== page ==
A weekly alert for followers of crime, mystery, and thriller fiction.
A Tap on the Window, by Linwood Barclay (NAL):
This is one of those stories in which nothing seems to go right. Ever. Start at the very beginning, when middle-aged private eye Cal Weaver makes what he realizes right away is a terrible mistake, picking up a blond teenage girl who’s hitchhiking
outside a bar in the (fictional) Niagara River town of Griffon, in upstate New York. It turns out she knew Weaver’s only son, Scott, who’d died not long before this in a fall--presumably a suicidal leap, while he was hopped up on drugs--from the roof of a local furniture store. The girl’s name is Claire Sanders, and she’s hoping Weaver will wheel her home on this rain-soaked night. However, partway there she asks him to stop by a landmark ice cream and burger joint, saying her stomach “feels a little weird all of a sudden.” When she doesn’t return to his car right away, Weaver goes looking for her ... only to find her snugged back in
his passenger seat. He quickly realizes, though, that it’s not Claire. Yeah, she looks like her, but this girl’s a phony. A stand-in wearing a wig. Weaver confronts this second girl as they drive, but before he can learn what’s really going on, the teenager leaps out of his car and disappears into darkness.
The next day, when Weaver learns that Claire is missing, along with the girl who replaced her in his car, Hanna Rodomski, he takes it upon himself--out of guilt as well as curiosity--to join the search. Not that Claire’s father, Griffon’s mayor, wants him involved; in fact, he denies that Claire is actually missing. Officers of the Griffon Police Service are equally unenthusiastic over Weaver’s involvement in the investigation. Nonetheless, the P.I. keeps asking questions, in the course of that inciting the ire of his brother-in-law, Griffon Police Chief Augustus Perry, and drawing the attention of people who’d very much like to see Weaver pitched over Niagara Falls. Without a barrel.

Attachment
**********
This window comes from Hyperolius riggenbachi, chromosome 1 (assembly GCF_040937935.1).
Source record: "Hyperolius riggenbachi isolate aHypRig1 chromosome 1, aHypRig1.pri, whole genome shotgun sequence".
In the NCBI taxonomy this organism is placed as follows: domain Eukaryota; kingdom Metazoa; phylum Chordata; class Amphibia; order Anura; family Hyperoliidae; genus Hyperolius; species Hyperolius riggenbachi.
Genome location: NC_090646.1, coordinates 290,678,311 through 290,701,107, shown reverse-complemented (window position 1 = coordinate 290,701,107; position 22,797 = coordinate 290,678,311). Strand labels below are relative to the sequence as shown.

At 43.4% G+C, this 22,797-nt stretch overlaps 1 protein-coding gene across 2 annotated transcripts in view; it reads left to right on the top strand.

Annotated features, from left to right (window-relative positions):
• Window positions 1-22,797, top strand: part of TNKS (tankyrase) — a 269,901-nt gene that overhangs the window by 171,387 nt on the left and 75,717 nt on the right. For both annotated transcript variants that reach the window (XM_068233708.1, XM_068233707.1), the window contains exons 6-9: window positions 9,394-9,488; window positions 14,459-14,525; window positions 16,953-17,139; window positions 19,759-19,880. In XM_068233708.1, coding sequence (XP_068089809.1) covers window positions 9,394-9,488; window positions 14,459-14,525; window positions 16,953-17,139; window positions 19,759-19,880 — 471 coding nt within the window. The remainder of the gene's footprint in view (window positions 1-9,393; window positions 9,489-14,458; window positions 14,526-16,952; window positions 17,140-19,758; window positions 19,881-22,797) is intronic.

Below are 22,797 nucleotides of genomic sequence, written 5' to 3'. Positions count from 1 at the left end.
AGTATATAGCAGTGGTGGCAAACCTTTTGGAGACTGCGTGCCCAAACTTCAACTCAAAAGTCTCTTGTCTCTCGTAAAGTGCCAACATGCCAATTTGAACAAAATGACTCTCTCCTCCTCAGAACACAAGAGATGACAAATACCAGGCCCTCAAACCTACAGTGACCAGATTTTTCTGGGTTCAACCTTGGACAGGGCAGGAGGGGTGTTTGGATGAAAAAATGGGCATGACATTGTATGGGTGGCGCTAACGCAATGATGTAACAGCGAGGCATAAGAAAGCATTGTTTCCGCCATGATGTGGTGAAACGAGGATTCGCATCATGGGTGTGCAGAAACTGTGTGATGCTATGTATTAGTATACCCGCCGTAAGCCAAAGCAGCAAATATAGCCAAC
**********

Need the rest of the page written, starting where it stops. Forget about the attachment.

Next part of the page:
Then Hanna is found. Dead and perhaps raped.
So why did Claire Sanders feel it was important to vanish, putting her friend Hanna’s health at risk as a consequence? Why do local cops appear to be watching Claire’s father’s house so intently? And who is behind the wheel of a black pickup that Weaver is sure has been following him as he probes these and other mysteries? For Weaver to locate Claire, he’ll have to find answers to these questions. Along the way, he’ll also rip the scabs off a few of his town’s closely held secrets and discover that everything he thought he understood about his troubled son’s death was wrong.
Barclay, a former columnist for the Toronto Star, has earned a handsome following over the last decade by penning twist-driven thrillers (including last year’s Trust Your Eyes). He demonstrates his familiar skills here in escalating tensions, raising doubts about characters involved in the case, and propelling readers forward with cliffhanger chapter endings. Although he could have spared his protagonist a bit of agony at the end, and still produced a work of suspense that was somewhat higher in literary quality than its competition (really, it’s a wonder that Weaver doesn’t commit himself to an insane asylum by Chapter 67), A Tap on the Window offers a story the reader won’t easily forget, one sure to burnish Barclay’s cred as a concocter of top-shelf suspense fiction. You might say that’s the only right thing that results from his plotting this novel.